Do Deficits Matter? Foreign Lending to the Treasury
By L. Randall Wray
Deficit hawks raise three objections to persistent federal government budget deficits: a) they pose a solvency risk that could force to government default on its debt; b) they pose an inflation, or even a hyperinflation, risk; and c) they impose a burden on our grandkids, who will have to pay interest in perpetuity to the Chinese who are accumulating treasuries as well as power over the fate of the dollar.
I have argued that federal budget deficits and debts do not matter so far as national solvency goes (see here). The sovereign issuer of the currency cannot be forced into an involuntary default. I have also dealt with possible inflation effects of deficit spending (see here). To summarize that argument as briefly as possible, additional deficit spending beyond the point of full employment will almost certainly be inflationary, and inflation barriers can be reached even before full employment. However, I argued that the risk of hyperinflation for a country like the US is exceedingly low, and high inflation will be avoided by every stripe of policymaker the US is likely to appoint.
In this blog I will address the connection between trade deficits and foreign accumulation of treasuries, the interest burden supposedly imposed on our grandkids, and the possibility that foreign holders might decide to abandon the dollar.
Let us set out the framework. At the aggregate level, the government’s deficit equals the nongovernment sector’s surplus. We can break the nongovernment sector into a domestic component and a foreign component. As the US macrosectoral balance identity shows, the government sector deficit equals the sum of the domestic private sector surplus plus the current account deficit (which is the foreign sector’s surplus). Let me stress that this is an identity, beyond dispute. Even by those who are worried about the sustainability of continued budget deficits recognize the macro accounting identity (see here). We will put to the side discussion about the behaviors that got us to the current reality — which is a large federal budget deficit that is equal to a (smallish) private sector surplus (spending less than income) plus a rather large current account deficit (mostly resulting from a US trade balance in which imports exceed exports).
There is a positive relation between budget deficits and the current account deficit that goes behind the identity. All else equal, the government budget deficit raises aggregate demand so that US imports exceed US exports (American consumers are able to buy more imports because the US fiscal stance generates household income used to buy foreign output that exceeds foreign purchases of US output.) There are other possible avenues that can generate a relation between the US government deficit and the current account deficit (some point to effects on interest rates and exchange rates), but they are at best of secondary importance. To sum up: a US government deficit can prop up demand for output, some of which is produced outside the US-so that US imports rise more than exports, especially when a budget deficit stimulates the American economy to grow faster than the economies of our trading partners.
When foreign nations run trade surpluses (and the US runs a trade deficit), they are able to accumulate dollar denominated assets. A foreign firm that receives dollars usually exchanges them for domestic currency at its central bank. For this reason, a large proportion of the dollar claims on the US end up at foreign central banks. Since international payments are made through banks, rather than by actually delivering federal reserve paper money, the dollars accumulated in foreign central banks are in the form of reserves held at the Fed-nothing but electronic entries on the Fed’s balance sheet. These reserves do not earn interest. Since the central banks would prefer to earn interest, they convert them to US treasuries-which are really just another electronic entry on the Fed’s balance sheet, albeit one that periodically gets credited with interest. This conversion from reserves to Treasuries is akin to shifting funds from your checking account to a certificate of deposit (CD) at your bank, with the interest paid through a simple keystroke that increases the size of your deposit. Likewise, treasuries are CDs that get credited interest through Fed keystrokes.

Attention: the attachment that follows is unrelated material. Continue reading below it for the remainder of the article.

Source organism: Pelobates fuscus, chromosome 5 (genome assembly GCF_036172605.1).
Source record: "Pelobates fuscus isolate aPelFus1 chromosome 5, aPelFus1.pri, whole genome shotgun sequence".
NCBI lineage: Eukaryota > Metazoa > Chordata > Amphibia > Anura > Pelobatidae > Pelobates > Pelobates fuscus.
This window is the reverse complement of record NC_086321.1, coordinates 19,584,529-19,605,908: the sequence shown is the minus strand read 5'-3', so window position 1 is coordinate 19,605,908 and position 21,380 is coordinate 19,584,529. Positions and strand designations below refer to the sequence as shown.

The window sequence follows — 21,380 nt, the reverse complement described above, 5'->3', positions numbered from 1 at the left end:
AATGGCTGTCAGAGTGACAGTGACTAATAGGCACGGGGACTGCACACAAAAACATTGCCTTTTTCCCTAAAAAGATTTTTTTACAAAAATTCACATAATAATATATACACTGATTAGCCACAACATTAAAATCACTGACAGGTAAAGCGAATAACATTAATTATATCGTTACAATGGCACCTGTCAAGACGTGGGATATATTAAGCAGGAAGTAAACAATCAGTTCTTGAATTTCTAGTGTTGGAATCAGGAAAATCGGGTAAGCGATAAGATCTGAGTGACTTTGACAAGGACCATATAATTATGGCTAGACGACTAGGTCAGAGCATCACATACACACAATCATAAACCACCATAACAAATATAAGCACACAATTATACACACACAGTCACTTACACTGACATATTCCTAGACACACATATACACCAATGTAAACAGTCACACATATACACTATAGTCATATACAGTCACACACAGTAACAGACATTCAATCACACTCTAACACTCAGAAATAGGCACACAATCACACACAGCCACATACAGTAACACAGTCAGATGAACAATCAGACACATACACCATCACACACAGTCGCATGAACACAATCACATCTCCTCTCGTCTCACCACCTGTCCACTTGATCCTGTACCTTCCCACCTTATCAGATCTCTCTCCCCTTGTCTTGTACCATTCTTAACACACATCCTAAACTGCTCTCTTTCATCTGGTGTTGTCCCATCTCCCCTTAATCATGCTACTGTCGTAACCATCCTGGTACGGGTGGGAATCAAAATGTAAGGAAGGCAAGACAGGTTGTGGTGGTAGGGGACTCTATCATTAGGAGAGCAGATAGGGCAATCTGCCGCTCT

In sum, a US current account deficit will be reflected in foreign accumulation of US Treasuries, held mostly by foreign central banks. The figure below displays the top foreign holders of US treasuries. While most public discussion has focused on Chinese holdings, Japanese holdings are of a similar size.
While this is usually presented as foreign “lending” to “finance” the US budget deficit, one could just as well see the US current account deficit as the source of foreign current account surpluses that can be accumulated as treasuries. In a sense, it is the proclivity of the US to simultaneously run trade and government budget deficits that provides the wherewithal to “finance” foreign accumulation of treasuries. Obviously there must be a willingness on all sides for this to occur-we could say that it takes (at least) two to tango-and most public discussion ignores the fact that the Chinese desire to run a trade surplus with the US is linked to its desire to accumulate dollar assets. At the same time, the US budget deficit helps to generate domestic income that allows our private sector to consume-some of which fuels imports, providing the income foreigners use to accumulate dollar saving, even as it generates treasuries accumulated by foreigners.